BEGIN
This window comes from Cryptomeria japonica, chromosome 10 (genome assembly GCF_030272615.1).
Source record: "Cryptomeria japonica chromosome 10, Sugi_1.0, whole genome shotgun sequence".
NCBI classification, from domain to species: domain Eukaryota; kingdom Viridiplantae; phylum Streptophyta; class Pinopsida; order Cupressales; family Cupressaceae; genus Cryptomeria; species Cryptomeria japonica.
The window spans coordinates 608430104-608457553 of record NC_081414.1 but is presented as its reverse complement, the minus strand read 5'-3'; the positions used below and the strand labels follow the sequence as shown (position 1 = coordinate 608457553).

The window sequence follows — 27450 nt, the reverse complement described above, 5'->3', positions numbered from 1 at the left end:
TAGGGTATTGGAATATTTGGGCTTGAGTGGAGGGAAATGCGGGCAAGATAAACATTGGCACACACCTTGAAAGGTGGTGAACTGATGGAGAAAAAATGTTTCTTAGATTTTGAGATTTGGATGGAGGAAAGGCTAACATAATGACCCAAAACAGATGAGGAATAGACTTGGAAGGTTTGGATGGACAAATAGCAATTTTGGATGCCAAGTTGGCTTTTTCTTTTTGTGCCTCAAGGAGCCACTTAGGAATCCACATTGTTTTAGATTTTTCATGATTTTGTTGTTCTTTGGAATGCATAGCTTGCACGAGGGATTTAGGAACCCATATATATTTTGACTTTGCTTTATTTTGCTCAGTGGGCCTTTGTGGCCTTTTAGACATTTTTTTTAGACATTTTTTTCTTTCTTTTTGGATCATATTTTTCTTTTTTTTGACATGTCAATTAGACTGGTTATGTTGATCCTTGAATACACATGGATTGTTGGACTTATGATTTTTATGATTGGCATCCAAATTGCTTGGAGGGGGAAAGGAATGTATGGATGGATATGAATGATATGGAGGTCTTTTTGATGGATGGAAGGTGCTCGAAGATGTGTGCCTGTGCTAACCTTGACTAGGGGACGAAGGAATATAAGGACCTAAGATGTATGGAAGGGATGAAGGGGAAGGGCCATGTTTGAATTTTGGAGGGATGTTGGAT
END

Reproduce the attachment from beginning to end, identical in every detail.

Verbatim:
This window comes from Cryptomeria japonica, chromosome 10 (genome assembly GCF_030272615.1).
Source record: "Cryptomeria japonica chromosome 10, Sugi_1.0, whole genome shotgun sequence".
NCBI classification, from domain to species: domain Eukaryota; kingdom Viridiplantae; phylum Streptophyta; class Pinopsida; order Cupressales; family Cupressaceae; genus Cryptomeria; species Cryptomeria japonica.
The window spans coordinates 608430104-608457553 of record NC_081414.1 but is presented as its reverse complement, the minus strand read 5'-3'; the positions used below and the strand labels follow the sequence as shown (position 1 = coordinate 608457553).

The window sequence follows — 27450 nt, the reverse complement described above, 5'->3', positions numbered from 1 at the left end:
TAGGGTATTGGAATATTTGGGCTTGAGTGGAGGGAAATGCGGGCAAGATAAACATTGGCACACACCTTGAAAGGTGGTGAACTGATGGAGAAAAAATGTTTCTTAGATTTTGAGATTTGGATGGAGGAAAGGCTAACATAATGACCCAAAACAGATGAGGAATAGACTTGGAAGGTTTGGATGGACAAATAGCAATTTTGGATGCCAAGTTGGCTTTTTCTTTTTGTGCCTCAAGGAGCCACTTAGGAATCCACATTGTTTTAGATTTTTCATGATTTTGTTGTTCTTTGGAATGCATAGCTTGCACGAGGGATTTAGGAACCCATATATATTTTGACTTTGCTTTATTTTGCTCAGTGGGCCTTTGTGGCCTTTTAGACATTTTTTTTAGACATTTTTTTCTTTCTTTTTGGATCATATTTTTCTTTTTTTTGACATGTCAATTAGACTGGTTATGTTGATCCTTGAATACACATGGATTGTTGGACTTATGATTTTTATGATTGGCATCCAAATTGCTTGGAGGGGGAAAGGAATGTATGGATGGATATGAATGATATGGAGGTCTTTTTGATGGATGGAAGGTGCTCGAAGATGTGTGCCTGTGCTAACCTTGACTAGGGGACGAAGGAATATAAGGACCTAAGATGTATGGAAGGGATGAAGGGGAAGGGCCATGTTTGAATTTTGGAGGGATGTTGGAT